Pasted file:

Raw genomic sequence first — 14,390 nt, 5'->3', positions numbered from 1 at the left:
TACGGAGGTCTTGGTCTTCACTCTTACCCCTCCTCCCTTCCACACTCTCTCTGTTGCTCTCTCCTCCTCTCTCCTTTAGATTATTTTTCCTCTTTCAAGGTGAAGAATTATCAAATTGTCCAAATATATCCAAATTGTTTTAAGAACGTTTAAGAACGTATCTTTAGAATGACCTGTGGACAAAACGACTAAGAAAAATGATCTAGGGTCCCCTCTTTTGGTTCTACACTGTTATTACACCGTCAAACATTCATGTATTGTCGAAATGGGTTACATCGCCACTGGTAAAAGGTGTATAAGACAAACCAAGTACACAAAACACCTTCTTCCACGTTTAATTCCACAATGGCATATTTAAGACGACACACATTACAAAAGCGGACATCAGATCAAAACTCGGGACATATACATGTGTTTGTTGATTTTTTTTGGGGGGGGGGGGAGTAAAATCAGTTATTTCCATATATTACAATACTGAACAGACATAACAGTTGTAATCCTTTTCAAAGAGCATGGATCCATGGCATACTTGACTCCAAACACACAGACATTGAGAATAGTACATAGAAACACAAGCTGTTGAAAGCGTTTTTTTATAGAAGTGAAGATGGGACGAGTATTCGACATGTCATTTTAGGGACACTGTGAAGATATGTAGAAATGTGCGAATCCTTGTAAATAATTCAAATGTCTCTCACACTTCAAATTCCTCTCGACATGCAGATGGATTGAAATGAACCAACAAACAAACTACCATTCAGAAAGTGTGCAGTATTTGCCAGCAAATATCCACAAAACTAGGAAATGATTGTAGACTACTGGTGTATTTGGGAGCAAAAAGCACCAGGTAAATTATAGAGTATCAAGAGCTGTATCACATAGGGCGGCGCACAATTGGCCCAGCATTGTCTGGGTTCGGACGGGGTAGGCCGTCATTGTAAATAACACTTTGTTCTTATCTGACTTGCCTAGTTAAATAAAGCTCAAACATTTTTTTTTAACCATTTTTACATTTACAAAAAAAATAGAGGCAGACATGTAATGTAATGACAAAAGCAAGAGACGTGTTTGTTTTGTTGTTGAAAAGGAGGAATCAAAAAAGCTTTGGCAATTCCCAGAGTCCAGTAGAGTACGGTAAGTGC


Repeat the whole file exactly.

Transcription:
Raw genomic sequence first — 14,390 nt, 5'->3', positions numbered from 1 at the left:
TACGGAGGTCTTGGTCTTCACTCTTACCCCTCCTCCCTTCCACACTCTCTCTGTTGCTCTCTCCTCCTCTCTCCTTTAGATTATTTTTCCTCTTTCAAGGTGAAGAATTATCAAATTGTCCAAATATATCCAAATTGTTTTAAGAACGTTTAAGAACGTATCTTTAGAATGACCTGTGGACAAAACGACTAAGAAAAATGATCTAGGGTCCCCTCTTTTGGTTCTACACTGTTATTACACCGTCAAACATTCATGTATTGTCGAAATGGGTTACATCGCCACTGGTAAAAGGTGTATAAGACAAACCAAGTACACAAAACACCTTCTTCCACGTTTAATTCCACAATGGCATATTTAAGACGACACACATTACAAAAGCGGACATCAGATCAAAACTCGGGACATATACATGTGTTTGTTGATTTTTTTTGGGGGGGGGGGGAGTAAAATCAGTTATTTCCATATATTACAATACTGAACAGACATAACAGTTGTAATCCTTTTCAAAGAGCATGGATCCATGGCATACTTGACTCCAAACACACAGACATTGAGAATAGTACATAGAAACACAAGCTGTTGAAAGCGTTTTTTTATAGAAGTGAAGATGGGACGAGTATTCGACATGTCATTTTAGGGACACTGTGAAGATATGTAGAAATGTGCGAATCCTTGTAAATAATTCAAATGTCTCTCACACTTCAAATTCCTCTCGACATGCAGATGGATTGAAATGAACCAACAAACAAACTACCATTCAGAAAGTGTGCAGTATTTGCCAGCAAATATCCACAAAACTAGGAAATGATTGTAGACTACTGGTGTATTTGGGAGCAAAAAGCACCAGGTAAATTATAGAGTATCAAGAGCTGTATCACATAGGGCGGCGCACAATTGGCCCAGCATTGTCTGGGTTCGGACGGGGTAGGCCGTCATTGTAAATAACACTTTGTTCTTATCTGACTTGCCTAGTTAAATAAAGCTCAAACATTTTTTTTTAACCATTTTTACATTTACAAAAAAAATAGAGGCAGACATGTAATGTAATGACAAAAGCAAGAGACGTGTTTGTTTTGTTGTTGAAAAGGAGGAATCAAAAAAGCTTTGGCAATTCCCAGAGTCCAGTAGAGTACGGTAAGTGC